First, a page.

The old Talking Stick Resort Arena is no more. Long live. A much more modern building is going up inside the same walls, the product of extensive renovations that may as well be called reconstruction, if not for the fact that the real estate in the heart of downtown Phoenix is too good to move off of. The Suns’ home is going to look mighty nice starting next season.
In a tour for local media this week, Suns general manager James Jones and President/CEO Jason Rowley walked us through the progress being made. The construction crew, Okland, is on schedule to be finished with the initial portion of the project by the scheduled start date for the 2020-21 season, though that is obviously up in the air now. Because Arizona deemed construction an essential business during Gov. Doug Ducey’s stay-at-home order, the Suns did not have to pause the build.
The new arena trades stuffiness for open-air experiences, starting with the bar that will greet fans upon entry and guide them into the lower bowl of the arena, at a standing-room outlook near the visitors’ bench.
This week, the team removed the final seat in the building, and is slowly replacing them with cushioned seats not unlike those that were already in the lower-level, center-court area.
Rowley is hopeful the team can host fans in the fall, but if the season is pushed back and cannot immediately welcome fans for the 2020-21 NBA season, that could allow the team to get closer to the finish line this year. Originally, the plan was to finish 60 percent of the work this summer, then complete the project in the summer of 2021. They could have the chance to finish it out sooner if things break that way.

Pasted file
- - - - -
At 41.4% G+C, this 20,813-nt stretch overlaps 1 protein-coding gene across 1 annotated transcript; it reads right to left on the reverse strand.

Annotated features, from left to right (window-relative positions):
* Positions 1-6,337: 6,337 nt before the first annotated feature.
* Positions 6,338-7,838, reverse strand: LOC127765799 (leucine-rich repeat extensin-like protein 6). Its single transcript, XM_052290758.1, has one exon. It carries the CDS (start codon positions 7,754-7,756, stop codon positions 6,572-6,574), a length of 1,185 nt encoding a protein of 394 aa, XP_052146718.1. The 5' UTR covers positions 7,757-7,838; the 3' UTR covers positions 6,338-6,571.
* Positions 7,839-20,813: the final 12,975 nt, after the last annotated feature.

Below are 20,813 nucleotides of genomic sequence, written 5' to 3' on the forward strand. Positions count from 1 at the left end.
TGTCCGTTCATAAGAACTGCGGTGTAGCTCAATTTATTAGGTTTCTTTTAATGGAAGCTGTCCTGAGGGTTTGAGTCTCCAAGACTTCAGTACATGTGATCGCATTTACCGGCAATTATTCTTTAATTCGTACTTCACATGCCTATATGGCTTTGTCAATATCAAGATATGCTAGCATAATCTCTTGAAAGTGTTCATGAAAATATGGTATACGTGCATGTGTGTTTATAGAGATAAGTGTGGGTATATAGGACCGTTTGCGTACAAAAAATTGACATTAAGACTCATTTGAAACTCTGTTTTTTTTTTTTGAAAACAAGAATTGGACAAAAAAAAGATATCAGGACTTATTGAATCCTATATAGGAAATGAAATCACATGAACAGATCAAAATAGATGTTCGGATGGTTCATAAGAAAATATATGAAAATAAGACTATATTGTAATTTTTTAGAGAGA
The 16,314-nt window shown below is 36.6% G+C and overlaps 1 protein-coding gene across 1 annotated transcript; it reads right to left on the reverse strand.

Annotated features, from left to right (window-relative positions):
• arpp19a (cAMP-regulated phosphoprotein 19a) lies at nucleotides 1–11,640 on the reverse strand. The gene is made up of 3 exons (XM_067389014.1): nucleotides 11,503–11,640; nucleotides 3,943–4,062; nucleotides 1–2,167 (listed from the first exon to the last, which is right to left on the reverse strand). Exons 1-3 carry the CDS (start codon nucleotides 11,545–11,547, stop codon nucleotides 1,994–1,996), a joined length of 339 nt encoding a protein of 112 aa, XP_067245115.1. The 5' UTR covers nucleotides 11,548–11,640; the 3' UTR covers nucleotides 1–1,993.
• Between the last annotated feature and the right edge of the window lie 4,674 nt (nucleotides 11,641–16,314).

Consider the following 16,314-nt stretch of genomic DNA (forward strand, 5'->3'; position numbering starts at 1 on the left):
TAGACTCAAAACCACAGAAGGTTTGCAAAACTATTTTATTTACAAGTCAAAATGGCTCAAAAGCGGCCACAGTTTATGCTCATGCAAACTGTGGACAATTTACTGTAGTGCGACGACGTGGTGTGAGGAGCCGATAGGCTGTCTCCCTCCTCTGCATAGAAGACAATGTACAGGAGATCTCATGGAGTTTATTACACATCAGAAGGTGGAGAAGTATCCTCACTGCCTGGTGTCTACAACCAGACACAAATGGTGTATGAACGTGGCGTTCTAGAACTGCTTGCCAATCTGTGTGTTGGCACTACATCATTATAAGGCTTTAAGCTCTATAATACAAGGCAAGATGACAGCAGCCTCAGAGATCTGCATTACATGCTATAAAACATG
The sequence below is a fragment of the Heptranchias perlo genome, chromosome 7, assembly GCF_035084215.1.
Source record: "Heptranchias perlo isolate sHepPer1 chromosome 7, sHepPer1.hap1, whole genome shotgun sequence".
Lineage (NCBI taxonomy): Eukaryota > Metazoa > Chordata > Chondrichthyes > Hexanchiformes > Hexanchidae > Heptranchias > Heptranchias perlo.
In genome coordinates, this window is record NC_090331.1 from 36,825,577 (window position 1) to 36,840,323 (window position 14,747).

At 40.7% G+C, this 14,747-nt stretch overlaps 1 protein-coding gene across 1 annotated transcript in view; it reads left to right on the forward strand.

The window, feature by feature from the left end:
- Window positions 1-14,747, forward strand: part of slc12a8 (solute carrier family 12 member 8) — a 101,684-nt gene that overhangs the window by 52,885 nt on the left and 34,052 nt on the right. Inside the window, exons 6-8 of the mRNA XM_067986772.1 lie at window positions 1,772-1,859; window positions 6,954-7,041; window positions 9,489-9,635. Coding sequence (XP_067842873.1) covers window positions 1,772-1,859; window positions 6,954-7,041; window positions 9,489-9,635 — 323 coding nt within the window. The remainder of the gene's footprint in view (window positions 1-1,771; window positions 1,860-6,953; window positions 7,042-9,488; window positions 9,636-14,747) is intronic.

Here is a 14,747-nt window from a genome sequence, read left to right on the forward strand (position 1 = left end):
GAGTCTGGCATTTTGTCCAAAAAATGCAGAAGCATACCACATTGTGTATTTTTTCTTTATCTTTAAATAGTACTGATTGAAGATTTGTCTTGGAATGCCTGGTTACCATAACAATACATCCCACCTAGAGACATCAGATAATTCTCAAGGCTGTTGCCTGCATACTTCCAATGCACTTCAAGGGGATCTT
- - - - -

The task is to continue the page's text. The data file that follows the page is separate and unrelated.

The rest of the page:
The organization is also optimistic about the on-schedule completion of its new practice facility on 44th street and Camelback in Phoenix, which should open by late July. Jones said that will give his players an experience that is “unrivaled” in the league.
It was a bit of a surreal scene, not only to be back at the arena after these months, but to see it torn to shreds. The Suns are optimistic, though, and seemed to be genuinely excited about seeing their plans come to fruition.
Look at the smiles! (in what used to be the entryway to the Casino Arizona pavilion)
It’s hard to say when anyone outside the players and team staff might get to enjoy the arena again, but this is the kind of project you pull off for the future, not the immediate present. Whenever we’re welcomed back to a Suns home game, it’s going to be a lot more comfortable, modern, and sleek.